Show simple item record

dc.contributor.authorKerns, David L.
dc.contributor.authorTellez, Tony
dc.contributor.editorOebker, Norman F.en_US
dc.date.accessioned2012-05-02T18:04:46Z
dc.date.available2012-05-02T18:04:46Z
dc.date.issued1997-10
dc.identifier.urihttp://hdl.handle.net/10150/221605
dc.description.abstractBeet armyworm populations were collected in 1996-97 from spinach, melons, lettuce and alfalfa in Arizona and California, and tested for resistance to topical applications of Lannate. Resistance levels were found to be low to very high. The lowest level of resistance detected came from Blythe, CA, having no detectable resistance to Lannate, and from Parker, AZ, having a resistance level of approximately 24 fold. The highest level of resistance detected was a 685 fold increase, from a population collected from alfalfa in Imperial County, CA. In Yuma, larvae collected from alfalfa following an insecticide application that included Lannate, was 4.43 fold more resistant than the pre-application population. Only very low levels of resistance were found to Larvin, and no evidence of cross -resistance between Lannate and Larvin was found. Larvae resistant to topical applications of Lannate were found to be susceptible to Lannate given orally. Lannate resistance appears to be due to cuticular penetration and/or cuticular metabolism.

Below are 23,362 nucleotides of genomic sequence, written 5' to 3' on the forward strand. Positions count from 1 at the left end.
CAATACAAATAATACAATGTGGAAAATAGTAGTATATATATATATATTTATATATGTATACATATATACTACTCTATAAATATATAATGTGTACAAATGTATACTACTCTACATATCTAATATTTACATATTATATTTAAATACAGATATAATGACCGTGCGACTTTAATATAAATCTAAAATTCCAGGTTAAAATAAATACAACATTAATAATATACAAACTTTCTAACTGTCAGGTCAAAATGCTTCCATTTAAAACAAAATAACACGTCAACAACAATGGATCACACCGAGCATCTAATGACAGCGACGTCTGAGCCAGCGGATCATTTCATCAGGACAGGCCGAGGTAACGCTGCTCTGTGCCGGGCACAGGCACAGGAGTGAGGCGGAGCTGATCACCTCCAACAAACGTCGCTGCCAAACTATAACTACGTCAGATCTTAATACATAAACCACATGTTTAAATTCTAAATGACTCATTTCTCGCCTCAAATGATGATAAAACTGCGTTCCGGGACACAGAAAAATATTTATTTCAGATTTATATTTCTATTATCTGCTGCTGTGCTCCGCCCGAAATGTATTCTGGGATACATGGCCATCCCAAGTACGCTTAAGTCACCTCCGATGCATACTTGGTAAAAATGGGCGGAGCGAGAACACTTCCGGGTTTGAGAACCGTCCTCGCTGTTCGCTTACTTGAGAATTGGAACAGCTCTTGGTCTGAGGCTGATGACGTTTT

dc.language.isoen_USen_US
dc.publisherCollege of Agriculture, University of Arizona (Tucson, AZ)en_US
dc.relation.ispartofseries370111en_US
dc.relation.ispartofseriesSeries P-111en_US
dc.subjectAgriculture -- Arizonaen_US
dc.subjectVegetables -- Arizonaen_US
dc.subjectVegetables -- Insectsen_US
dc.titleLannate and Larvin Resistance in Beet Armyworms from the Low Desert Regions of Arizona and Californiaen_US
dc.typetext
dc.typeArticle
dc.identifier.journalVegetable Reporten_US
refterms.dateFOA2018-08-26T13:52:49Z
html.description.abstractBeet armyworm populations were collected in 1996-97 from spinach, melons, lettuce and alfalfa in Arizona and California, and tested for resistance to topical applications of Lannate. Resistance levels were found to be low to very high. The lowest level of resistance detected came from Blythe, CA, having no detectable resistance to Lannate, and from Parker, AZ, having a resistance level of approximately 24 fold. The highest level of resistance detected was a 685 fold increase, from a population collected from alfalfa in Imperial County, CA. In Yuma, larvae collected from alfalfa following an insecticide application that included Lannate, was 4.43 fold more resistant than the pre-application population. Only very low levels of resistance were found to Larvin, and no evidence of cross -resistance between Lannate and Larvin was found. Larvae resistant to topical applications of Lannate were found to be susceptible to Lannate given orally. Lannate resistance appears to be due to cuticular penetration and/or cuticular metabolism.


Files in this item

Thumbnail
Name:
370111-109-115.pdf
Size:
118.6Kb
Format:
PDF

This item appears in the following Collection(s)

Show simple item record